If you think you’re a high-roller who gets comps to the big fights in Las Vegas, think again.
Hall of Fame promoter Bob Arum told the Bulletin yesterday that there is “a feeding frenzy” over tickets to the May 2 welterweight war between Manny Pacquiao and Floyd Mayweather.
Even Hollywood and political bigwigs will have to pay for tickets to the scheduled 12-round fight at the MGM Grand Garden Arena, noted Arum.
“Never seen anything like it,” said the 83-year-old Arum, a Harvard-educated lawyer who started promoting boxing in 1966 starring Muhammad Ali.
The big bosses at the MGM Grand will have control of the tickets and there is a plan to reconfigure the 16,800-seat venue to accommodate more fans.
While tickets haven’t gone on sale, the cheapest, stressed Arum, will be priced at $1,000, which is five times during the normal Pacquiao fight.
The coveted ringside seat will be sold at $5,000 and Arum notes that there are already tons of inquiries from people who expect to resell them at $25,000.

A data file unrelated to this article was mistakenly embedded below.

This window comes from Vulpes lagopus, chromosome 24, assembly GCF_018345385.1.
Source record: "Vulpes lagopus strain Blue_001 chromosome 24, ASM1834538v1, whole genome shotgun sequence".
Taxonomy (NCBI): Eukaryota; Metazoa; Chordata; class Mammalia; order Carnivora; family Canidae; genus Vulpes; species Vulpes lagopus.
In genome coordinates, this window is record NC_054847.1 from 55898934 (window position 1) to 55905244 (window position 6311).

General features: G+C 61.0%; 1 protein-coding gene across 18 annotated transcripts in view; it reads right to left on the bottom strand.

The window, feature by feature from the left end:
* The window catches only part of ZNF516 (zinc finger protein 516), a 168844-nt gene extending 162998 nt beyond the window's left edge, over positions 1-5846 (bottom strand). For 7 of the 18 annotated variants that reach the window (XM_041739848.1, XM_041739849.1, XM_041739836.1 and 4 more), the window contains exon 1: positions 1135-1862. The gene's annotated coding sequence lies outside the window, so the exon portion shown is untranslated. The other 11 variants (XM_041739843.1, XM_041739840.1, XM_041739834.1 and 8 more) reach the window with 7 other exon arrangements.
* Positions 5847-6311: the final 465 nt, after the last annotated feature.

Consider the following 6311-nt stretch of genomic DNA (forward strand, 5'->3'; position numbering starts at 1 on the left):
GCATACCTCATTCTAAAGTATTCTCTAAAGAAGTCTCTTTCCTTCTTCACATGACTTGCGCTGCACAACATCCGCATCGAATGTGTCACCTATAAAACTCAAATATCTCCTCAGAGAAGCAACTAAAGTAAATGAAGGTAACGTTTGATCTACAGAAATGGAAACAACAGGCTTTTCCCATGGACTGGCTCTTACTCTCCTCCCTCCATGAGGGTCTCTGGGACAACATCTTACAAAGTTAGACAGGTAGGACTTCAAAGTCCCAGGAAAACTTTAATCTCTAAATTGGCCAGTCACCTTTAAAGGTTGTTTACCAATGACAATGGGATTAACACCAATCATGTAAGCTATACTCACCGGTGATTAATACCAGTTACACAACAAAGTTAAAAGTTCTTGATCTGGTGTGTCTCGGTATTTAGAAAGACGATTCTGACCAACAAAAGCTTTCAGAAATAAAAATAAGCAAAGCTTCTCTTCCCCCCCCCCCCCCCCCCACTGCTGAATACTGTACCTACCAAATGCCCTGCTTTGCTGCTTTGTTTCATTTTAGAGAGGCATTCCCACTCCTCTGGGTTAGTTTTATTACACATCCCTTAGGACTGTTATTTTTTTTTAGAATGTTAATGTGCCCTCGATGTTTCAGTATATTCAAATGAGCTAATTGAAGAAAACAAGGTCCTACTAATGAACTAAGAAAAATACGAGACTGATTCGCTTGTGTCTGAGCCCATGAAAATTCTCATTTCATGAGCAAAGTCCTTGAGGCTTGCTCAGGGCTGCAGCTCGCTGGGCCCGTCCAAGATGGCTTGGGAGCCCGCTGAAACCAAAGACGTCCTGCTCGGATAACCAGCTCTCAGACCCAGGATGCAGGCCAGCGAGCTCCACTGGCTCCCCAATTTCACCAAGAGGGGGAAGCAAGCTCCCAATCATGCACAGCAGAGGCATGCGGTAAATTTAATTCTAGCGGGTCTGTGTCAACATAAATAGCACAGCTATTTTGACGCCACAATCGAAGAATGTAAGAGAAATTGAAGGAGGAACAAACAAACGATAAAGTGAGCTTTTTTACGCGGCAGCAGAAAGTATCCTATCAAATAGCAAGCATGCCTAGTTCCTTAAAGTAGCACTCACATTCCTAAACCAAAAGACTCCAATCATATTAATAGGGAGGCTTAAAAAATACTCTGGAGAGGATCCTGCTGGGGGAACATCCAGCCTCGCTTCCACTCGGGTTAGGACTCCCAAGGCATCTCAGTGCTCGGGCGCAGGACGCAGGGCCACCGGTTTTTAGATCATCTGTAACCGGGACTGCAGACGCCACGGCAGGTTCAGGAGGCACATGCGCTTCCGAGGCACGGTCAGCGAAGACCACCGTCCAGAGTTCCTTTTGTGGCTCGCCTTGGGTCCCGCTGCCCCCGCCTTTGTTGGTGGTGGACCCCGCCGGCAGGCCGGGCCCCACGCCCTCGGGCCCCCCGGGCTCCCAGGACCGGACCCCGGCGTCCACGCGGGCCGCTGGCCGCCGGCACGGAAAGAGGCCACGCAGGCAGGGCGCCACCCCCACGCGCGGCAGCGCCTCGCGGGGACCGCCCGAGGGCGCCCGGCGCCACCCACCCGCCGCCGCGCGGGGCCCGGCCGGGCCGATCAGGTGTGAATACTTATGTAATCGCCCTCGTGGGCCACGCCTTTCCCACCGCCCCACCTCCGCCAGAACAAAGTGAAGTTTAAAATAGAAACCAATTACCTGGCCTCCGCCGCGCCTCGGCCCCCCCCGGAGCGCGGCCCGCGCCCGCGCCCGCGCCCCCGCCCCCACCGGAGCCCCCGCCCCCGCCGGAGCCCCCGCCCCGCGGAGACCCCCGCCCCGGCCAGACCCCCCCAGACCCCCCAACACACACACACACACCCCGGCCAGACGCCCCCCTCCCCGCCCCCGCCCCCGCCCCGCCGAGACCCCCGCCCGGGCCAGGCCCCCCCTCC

“I heard the cheapest ($1,000) can be sold at $4,000,” added Arum.
Even the supposed big-time gamblers will have to flex more muscle in convincing the MGM bosses that they deserve to be given free tickets to the fight that is expected to gross close to $400 million.
Mayweather is guaranteed a paycheck of $120 million, while Pacquiao gets at least $80 million.
After everything goes into the pot, meaning the pay-per-view sales, closed circuit, gate receipts, broadcast rights and other money-making schemes get all accounted for, the two fighters will get their respctive cuts.
By the time Mayweather gets his prize, the money could exceed $150 million, according to the New York Daily News, and Pacquiao might wound up pocketing over $100 million.